Worksheets and No Prep Teaching Resources
Worksheets and No Prep Teaching Resources
Reading Comprehension Worksheets
Canadian Theme Unit
Prince Edward Island and Confederation

Canadian Theme Unit
Canadian Theme Unit

Prince Edward Island and Confederation
Print Prince Edward Island and Confederation Reading Comprehension with Sixth Grade Work

Print Prince Edward Island and Confederation Reading Comprehension

Reading Level
     edHelper's suggested reading level:   grades 6 to 7
     Flesch-Kincaid grade level:   7.08

     challenging words:    rose-coloured, rents, rethink, economic, reciprocity, delegation, absentee, best, union, presented, federal, refused, province, parliament, steamer, originally
     content words:    Government House, After Manitoba, Prince Edward Island, Edward Island, Jacques Cartier, Captain Samuel Holland, Charlottetown Conference, Quebec Conference, In May, Since Prince Edward Island

Prince Edward Island and Confederation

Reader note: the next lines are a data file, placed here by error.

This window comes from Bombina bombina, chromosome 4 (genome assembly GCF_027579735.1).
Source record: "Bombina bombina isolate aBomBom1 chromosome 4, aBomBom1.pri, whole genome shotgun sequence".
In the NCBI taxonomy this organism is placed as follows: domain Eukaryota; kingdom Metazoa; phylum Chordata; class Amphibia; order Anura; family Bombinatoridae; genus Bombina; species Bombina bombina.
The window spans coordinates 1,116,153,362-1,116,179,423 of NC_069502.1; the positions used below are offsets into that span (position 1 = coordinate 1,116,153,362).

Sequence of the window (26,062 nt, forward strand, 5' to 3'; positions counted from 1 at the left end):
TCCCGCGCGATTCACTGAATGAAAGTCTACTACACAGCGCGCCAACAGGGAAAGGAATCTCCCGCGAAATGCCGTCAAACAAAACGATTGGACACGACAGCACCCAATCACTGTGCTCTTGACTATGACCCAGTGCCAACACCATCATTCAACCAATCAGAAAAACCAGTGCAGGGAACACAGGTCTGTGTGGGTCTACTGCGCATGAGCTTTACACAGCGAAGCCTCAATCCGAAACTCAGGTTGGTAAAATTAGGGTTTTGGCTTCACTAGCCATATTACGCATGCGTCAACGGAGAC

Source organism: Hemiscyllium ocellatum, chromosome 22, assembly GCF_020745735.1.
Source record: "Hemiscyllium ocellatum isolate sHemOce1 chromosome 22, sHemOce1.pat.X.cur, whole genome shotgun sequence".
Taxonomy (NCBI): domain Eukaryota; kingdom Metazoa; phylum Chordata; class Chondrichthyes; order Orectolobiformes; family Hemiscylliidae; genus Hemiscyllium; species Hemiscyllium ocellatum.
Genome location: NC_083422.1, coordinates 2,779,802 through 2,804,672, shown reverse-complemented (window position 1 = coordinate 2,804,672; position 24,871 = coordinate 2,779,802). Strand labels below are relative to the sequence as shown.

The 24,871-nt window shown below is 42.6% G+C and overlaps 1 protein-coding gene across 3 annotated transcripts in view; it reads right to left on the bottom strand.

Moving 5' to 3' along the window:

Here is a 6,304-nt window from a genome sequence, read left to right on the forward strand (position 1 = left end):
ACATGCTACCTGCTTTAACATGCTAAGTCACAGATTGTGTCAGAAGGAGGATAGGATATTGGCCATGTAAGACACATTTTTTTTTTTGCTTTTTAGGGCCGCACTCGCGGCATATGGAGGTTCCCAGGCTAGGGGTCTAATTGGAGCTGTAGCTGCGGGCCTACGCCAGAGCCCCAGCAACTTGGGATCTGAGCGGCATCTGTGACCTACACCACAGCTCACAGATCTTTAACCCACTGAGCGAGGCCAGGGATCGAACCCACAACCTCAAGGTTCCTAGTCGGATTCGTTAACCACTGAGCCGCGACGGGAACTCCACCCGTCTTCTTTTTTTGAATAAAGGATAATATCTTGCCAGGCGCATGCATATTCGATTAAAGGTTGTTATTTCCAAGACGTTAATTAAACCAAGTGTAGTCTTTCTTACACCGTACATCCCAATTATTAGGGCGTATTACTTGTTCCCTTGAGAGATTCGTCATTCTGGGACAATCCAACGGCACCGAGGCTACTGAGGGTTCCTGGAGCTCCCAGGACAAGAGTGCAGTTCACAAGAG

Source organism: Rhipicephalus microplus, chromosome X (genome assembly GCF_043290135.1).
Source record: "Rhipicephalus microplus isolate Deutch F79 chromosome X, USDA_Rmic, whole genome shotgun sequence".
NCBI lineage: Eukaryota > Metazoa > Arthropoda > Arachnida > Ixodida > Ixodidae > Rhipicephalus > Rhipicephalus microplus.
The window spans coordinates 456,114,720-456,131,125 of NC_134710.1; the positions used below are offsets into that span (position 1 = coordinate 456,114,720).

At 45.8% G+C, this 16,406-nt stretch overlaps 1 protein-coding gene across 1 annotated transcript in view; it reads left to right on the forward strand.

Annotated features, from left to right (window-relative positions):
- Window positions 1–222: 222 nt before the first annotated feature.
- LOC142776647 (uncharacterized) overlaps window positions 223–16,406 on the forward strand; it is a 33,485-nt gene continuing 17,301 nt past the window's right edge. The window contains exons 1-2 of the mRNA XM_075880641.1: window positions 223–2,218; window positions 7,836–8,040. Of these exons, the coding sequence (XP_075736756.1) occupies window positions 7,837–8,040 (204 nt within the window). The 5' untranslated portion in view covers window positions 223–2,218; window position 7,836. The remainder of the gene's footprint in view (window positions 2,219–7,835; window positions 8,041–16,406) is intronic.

By Mary Lynn Bushong

1     Caption: Official photograph of the Fathers of Confederation at Government House
2     When Canada began expanding West, attention was diverted from what would be her smallest province. After Manitoba joined confederation in 1870, Prince Edward Island rethought her decision not to join.
3     Prince Edward Island, or P.E.I. as she is affectionately known, was originally the territory of the Micmac people. They called the island Abegweit [ah-BEG-wate] which meant "land cradled on the waves."
4     Jacques Cartier described the island as "the most beautiful stretch of land imaginable." Champlain named it St. John's Island in 1603. In 1763, it changed from French to English control. Then, in 1799, the name was changed to Prince Edward Island.
5     The people of P.E.I. were known for their independence. They wanted to be left alone to do things their way. They had a strong economy based on farming, fishing, shipbuilding, and the merchant trade.
6     In 1766, the land was divided by Captain Samuel Holland. The 67 lots he made were distributed to landowners in Britain. This was to cause a lot of trouble later, because the absentee landowners would not sell the land and charged high rents.
7     In 1864, the islanders held the Charlottetown Conference. It is interesting that the conference was held there since the P.E.I. delegates were against the union. Some think it was held there as a way to get the P.E.I. delegates to attend.
8     The reasons for their lack of interest were various. The main one was that some islanders thought they would lose control to their own government.

Paragraphs 9 to 18:
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